When Kasey Correa moved from Pennsylvania to Carmel last fall, the Rams football team gained a quiet kid.
No one knew much about him.
But a whole lot of people know now.
Start with the White Plains, Ketcham and Ramapo football teams. This season, the running back ran for a combined six touchdowns and 417 yards against them.
Correa had to wait until about mid-season last year to play because of eligibility rules after his transfer. But now the senior has caught the eye of college football programs. He’d love to play for a Division I school. But the kid who coach Todd Cayea says shuns the spotlight, is not waging any me-first PR campaign.
“I’ve got to give my props to my “O” line. I would do nothing without them,” Correa said of his offensive line mates.
Correa also points to fullback John Morris’s ability to create holes for him. In fact, his favorite play is following Morris.
Carmel spreads the ball around, with multiple players getting carries (David Vega had 148 yards vs. White Plains, for instance) and QB Joe Rodriguez has tossed five touchdown passes.
“(Correa’s) surrounded by a lot of other players who are making a lot of plays. They (other teams) can’t just focus on one kid,” Cayea said.
That doesn’t mean Cayea, whose squad is 3-0 after two straight losing seasons, undervalues his 5-foot-11, 180-pound back.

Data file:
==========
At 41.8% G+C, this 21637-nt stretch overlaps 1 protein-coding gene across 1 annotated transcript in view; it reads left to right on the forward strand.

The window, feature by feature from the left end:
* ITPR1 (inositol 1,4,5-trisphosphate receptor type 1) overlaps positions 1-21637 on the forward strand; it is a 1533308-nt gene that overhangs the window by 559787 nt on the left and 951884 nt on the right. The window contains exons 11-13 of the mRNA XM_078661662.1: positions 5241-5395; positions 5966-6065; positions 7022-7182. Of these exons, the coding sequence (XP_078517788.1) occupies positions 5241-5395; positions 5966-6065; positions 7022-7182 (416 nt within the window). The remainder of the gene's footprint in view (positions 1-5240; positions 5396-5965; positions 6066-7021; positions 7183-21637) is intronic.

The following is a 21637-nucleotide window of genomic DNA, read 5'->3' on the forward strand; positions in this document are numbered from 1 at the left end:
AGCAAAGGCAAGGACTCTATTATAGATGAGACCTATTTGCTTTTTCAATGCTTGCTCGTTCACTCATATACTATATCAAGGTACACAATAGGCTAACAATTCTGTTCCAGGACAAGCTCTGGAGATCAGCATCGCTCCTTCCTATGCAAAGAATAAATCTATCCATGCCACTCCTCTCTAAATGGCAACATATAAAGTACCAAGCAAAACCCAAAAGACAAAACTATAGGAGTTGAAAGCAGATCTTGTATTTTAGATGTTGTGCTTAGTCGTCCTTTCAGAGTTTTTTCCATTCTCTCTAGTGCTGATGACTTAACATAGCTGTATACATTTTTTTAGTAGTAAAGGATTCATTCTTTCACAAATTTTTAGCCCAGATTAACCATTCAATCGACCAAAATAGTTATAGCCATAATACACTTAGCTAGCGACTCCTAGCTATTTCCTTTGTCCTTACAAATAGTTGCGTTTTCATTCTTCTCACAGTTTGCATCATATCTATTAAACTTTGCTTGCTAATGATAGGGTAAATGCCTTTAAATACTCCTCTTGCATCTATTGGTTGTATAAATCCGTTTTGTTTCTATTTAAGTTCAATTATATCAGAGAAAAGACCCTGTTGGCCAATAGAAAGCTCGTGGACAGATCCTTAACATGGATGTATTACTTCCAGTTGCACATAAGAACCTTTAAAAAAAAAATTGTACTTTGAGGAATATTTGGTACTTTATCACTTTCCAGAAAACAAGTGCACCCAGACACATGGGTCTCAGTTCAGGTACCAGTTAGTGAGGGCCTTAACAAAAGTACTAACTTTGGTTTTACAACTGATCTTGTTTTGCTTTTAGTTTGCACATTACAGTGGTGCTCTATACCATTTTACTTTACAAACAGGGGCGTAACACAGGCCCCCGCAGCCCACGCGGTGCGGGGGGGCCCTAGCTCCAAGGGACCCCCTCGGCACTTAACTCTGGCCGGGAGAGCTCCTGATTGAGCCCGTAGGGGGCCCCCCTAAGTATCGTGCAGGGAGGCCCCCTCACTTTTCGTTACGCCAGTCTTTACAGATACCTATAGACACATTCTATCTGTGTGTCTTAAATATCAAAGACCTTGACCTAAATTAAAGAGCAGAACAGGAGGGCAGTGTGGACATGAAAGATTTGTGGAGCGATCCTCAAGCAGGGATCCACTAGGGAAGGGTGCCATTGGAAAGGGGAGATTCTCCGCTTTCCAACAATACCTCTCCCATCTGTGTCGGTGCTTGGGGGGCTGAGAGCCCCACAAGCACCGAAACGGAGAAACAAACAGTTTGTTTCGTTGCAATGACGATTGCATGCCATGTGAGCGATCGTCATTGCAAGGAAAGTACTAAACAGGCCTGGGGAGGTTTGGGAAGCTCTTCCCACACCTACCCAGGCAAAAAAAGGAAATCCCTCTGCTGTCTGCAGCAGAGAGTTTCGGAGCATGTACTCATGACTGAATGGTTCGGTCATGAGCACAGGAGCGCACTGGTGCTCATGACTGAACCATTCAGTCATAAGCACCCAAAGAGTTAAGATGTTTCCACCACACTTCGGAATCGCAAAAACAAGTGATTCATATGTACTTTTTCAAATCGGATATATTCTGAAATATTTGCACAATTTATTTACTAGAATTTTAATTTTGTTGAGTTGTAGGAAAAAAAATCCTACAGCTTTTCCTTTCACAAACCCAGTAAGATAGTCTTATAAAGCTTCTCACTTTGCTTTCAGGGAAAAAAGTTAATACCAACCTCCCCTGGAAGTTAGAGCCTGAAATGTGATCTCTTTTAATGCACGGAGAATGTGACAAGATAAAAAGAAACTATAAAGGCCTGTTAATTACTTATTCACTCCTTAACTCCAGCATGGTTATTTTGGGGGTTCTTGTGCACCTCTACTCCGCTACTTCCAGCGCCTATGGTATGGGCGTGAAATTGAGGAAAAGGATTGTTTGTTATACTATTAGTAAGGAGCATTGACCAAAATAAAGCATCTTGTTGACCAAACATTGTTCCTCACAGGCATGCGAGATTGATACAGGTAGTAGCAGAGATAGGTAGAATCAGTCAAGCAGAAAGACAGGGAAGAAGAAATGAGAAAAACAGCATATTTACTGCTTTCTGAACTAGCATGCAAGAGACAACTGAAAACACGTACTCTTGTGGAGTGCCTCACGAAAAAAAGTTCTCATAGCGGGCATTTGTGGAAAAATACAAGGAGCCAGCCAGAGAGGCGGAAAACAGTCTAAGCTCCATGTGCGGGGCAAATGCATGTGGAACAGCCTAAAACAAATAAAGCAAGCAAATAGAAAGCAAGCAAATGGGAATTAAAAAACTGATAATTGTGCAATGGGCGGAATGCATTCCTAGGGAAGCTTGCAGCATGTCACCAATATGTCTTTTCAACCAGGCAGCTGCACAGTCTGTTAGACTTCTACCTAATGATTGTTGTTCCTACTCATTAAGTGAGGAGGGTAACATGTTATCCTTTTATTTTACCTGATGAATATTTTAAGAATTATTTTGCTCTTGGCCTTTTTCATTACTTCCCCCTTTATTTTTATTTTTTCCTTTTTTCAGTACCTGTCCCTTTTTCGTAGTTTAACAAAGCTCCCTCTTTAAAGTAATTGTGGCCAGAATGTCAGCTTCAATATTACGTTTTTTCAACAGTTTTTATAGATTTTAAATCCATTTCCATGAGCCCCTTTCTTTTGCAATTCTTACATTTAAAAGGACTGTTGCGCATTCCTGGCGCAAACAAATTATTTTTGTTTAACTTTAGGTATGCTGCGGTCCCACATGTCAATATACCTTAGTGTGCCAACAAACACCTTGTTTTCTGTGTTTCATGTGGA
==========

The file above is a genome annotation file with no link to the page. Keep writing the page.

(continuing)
“He’s got breakaway speed and also can be a power runner. That’s a very difficult combination to find,” Cayea said.
Correa, who subs in on defense at free safety and whose dad, Eric, was a high school lineman in the Bronx, worked out all summer and Cayea said he’s one of Carmel’s strongest kids.
His speed is such that Cayea said some of Correa’s runs of 30 and 60 yards occurred with him simply exploding in the secondary.
“He sees cuts, understands our blocking schemes and understands where his cuts should be,” Cayea added.
Part of that is instinct, part being comfortable with his team. And after a year in Carmel, Correa seems fully comfortable and at home.
“We feel like a family more (this season),” he said. “Everyone is like connected. We feel like brothers. I feel like they’ve got my back and I’ve got theirs. When I came in I was kind of shy. We grew together.”